Practical Experience

spangburspangbur Member Posts: 4 ■□□□□□□□□□
Thanks to each of you that has taken the time to read and offer advice on my situation!

So here we go...

I'm getting ready to retire from the military in the next 6 months, and feel that i am on very uneasy ground.
I've spent the last 20 years working in the electrical / electro-mechanical/ and electronics field developing an ample amount of technical and leadership expertise.

In preparation for my transition back to the private sector, I felt that furthering my education was probably my best bet. So along that mode of thought, I earned my BS in Information Systems (2006) with a concentration in telecommunications, and then quickly jumped into an MBA program which I'll be finishing in March 2008.

Without a doubt in my mind, I'd like to be working in IT infrastruture. Maybe this comes from my years of troubleshooting complex systems, who knows. In the end though, I truly believe that working on routers, switches, LANs, WANs, etc... will give me a good feeling getting out of bed each morning.

The problem that i have is that beside the degree's I don't hold any certifications or practical experience. I would like to think that my years of education, troubleshooting, and leadership would count for something, but the realist in says without the alphabet soup I'm sunk.

Because my free money is currently wrapped up in finishing this MBA, I don't really have the extra cash or the time to start A+, CCNA (ICND1 or ICND2). Where should I go from here?


  • MishraMishra Member Posts: 2,468 ■■■■□□□□□□
    I don't think IT is going to be as exciting for you as the military. ;)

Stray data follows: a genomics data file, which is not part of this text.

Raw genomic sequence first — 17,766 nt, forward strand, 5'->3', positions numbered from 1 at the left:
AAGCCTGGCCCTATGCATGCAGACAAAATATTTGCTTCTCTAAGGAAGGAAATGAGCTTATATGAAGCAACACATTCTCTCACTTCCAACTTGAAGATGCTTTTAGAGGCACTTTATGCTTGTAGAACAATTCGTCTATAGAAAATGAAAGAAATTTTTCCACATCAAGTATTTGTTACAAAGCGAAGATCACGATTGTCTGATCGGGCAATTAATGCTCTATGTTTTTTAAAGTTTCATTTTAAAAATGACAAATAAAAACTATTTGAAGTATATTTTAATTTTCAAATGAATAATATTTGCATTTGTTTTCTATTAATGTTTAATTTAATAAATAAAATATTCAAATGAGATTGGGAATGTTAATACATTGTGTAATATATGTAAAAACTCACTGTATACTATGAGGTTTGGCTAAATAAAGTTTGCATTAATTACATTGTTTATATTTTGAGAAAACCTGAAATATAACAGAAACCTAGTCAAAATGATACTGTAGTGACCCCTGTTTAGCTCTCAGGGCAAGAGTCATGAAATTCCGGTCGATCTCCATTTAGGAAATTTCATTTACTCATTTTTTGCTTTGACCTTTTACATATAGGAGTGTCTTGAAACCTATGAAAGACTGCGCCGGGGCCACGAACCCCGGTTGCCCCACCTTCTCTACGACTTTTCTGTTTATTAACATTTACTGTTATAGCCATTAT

Since you are used to the government and have been in the military for so long then you might be able to be a shoe in for a government IT job. It never hurts to try to apply for entry level positions with your qualifications. If you don't get anywhere then you will need to add a certification or 2 once you finish your degree.

    I would try your luck and see where you go.
    My blog

    You may learn something!
  • spangburspangbur Member Posts: 4 ■□□□□□□□□□
    Thanks for guidance Mishra I certainly appreciate it.

    I guess I'm just still trying to figure out exactly where I fit in. I certainly see certs as a big part of my continuing future, however its just not a reality within the next 6 months.
  • famosbrownfamosbrown Member Posts: 637
    How many years of Active Duty do you have? Are you about to retire from Active Duty?? Pretty good pay check depending on rank :) . I've got a friend who just retired at age 38 and he is pulling in close to 1400 dollars a month and he works for the Government as a GS-12. Do have a Security Clearance? If you have been in the military for 20 years, you should have been deployed or at some point needed a Security Clearance...there are some exceptions. So many governemnt jobs/contracts require a Security Clearnace so you would be a shoe in. Will be receiving any Disabled Vet benefits (30% or more)? If so, you already have two up on the competition for Government Civilian jobs. I only have 5 point Pref, but if you are 30% or more Disabled, you'll get 10 point Pref...which I've seen always trump others.

    What branch are you in? If you are Army Enlisted, you could always go to 25B school and learn the Cisco LAN/WAN stuff. That's all the Army teaches really on the I.T. side of things...Cisco. The Officer Corp has a similar path, but I can't recall the MOS or how you would get to change branches or whatever it would take to go to the school.